As a circuit designer, it’s good to read, to know, or to think about the trends in his/her domain. It was sooo late that I came to realize it ):. However, I, fortunately, anyway, realized its importance and made up my mind to be a doer.
Let me start from the paper written by B. Nauta, titled ‘Analog/RF circuit design techniques for nanometerscale IC technologies.’ (published in ESSCIRC, 2005)[pdf]
Based on my preference, I extract some interesting points from his paper, most of which keep a form as Q&A.
1) What is the motivation of the evolution in CMOS technology?
Decreasing price-per-performance for digital circuitry. It’s pace is determined by Moore’s Law.
2) Why is the dimension-shrink accompanied by lowering the nominal supply voltages?
To ensure sufficient lifetime for digital circuitry and to keep power consumption at an acceptable level.
As we might know, the scaling brings benefits to the digital part, but it also introduces problems to the analog part, such as degraded signal-to-noise ratio. In this paper, the author intensively discusses the design issues related with gate leakage effects, which is one of the relatively new effects in ultra-deep submicron CMOS.
3) What are the major influences to analog design brought by gate-leakage?
a. It poses a lower limits to the usable frequency range for integrator circuits.
b. It introduces a strong relation between DC-current gain and transistor length.
c. Its mismatch introduces a new limit to achievable accuracy.
d. It introduces shot-noise.
Contemporary ICs are mixed-signal systems consisting of a large digital core and analog interface blocks such as I/O, data converters, and RF front ends. It’s cost-saving if all these functions can be integrated on a single die. So we inevitably will meet with the following questions:
4) What’s the analog challenge from a system point of view?
The challenge can be split into two directions: 1) move to higher frequencies to use the advanced technology, such as 60GHz communications and radar; 2) to achieve both higher programmability and flexibility for multiple standards RF by digitizing RF sections, e.g. software radio.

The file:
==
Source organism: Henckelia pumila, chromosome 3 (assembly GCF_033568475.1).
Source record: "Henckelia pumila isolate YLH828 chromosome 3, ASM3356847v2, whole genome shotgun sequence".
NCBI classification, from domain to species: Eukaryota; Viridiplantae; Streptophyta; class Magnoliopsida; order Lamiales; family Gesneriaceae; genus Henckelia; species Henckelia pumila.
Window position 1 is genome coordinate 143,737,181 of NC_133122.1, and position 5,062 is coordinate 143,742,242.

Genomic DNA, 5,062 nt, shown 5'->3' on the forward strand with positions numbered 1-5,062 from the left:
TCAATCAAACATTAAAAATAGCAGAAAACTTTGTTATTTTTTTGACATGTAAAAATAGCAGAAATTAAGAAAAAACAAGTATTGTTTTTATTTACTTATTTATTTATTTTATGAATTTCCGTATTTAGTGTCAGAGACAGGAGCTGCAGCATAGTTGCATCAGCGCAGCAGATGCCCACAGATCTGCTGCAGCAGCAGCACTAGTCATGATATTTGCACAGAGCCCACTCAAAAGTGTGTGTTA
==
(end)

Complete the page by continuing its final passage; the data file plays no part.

5) How to understand ‘analog circuits for digital’?
First, pure digital ICs contain a few basic analog functions such as power-on-reset and a PLL for internal high speed low jitter clock generation.
Second, pure digital circuits face the problem of signal integrity, where proper on-chip decoupling is needed to solve the problem at the cost of area.
Third, to minimize the power consumption, adaptive supply voltages and clocks can be used to the digital blocks.
Fourth, to overcome the process and temperature variations, analog control for digital circuits is emerging like sensory electronics in large digital ICs.
Fifth, sixth, seventh, …
6) How to understand ‘digital circuits for analog’?
Non-ideal effects of analog circuits can be calibrated in the digital domain. This trend of calibrating is clearly observable in AD converters (which is one of my research interests, and it might worth more deep and thorough discussions in later posts).
7) Will purely digital and analog blocks disappear?
This is a very interesting question. Since the strive towards higher circuit performance out of less perfect transistors yields a trend towards analog control for digital and towards digital control for analog, it seems both purely digital and analog blocks will disappear.
Anyway, as a fan of analog design, I believe that the knowledge related with analog circuits will be always useful, even if we are surrounded by purely digital gates. However, please also keep a keen eye on the other side of your design world simultaneously, for you can’t live without them either (: .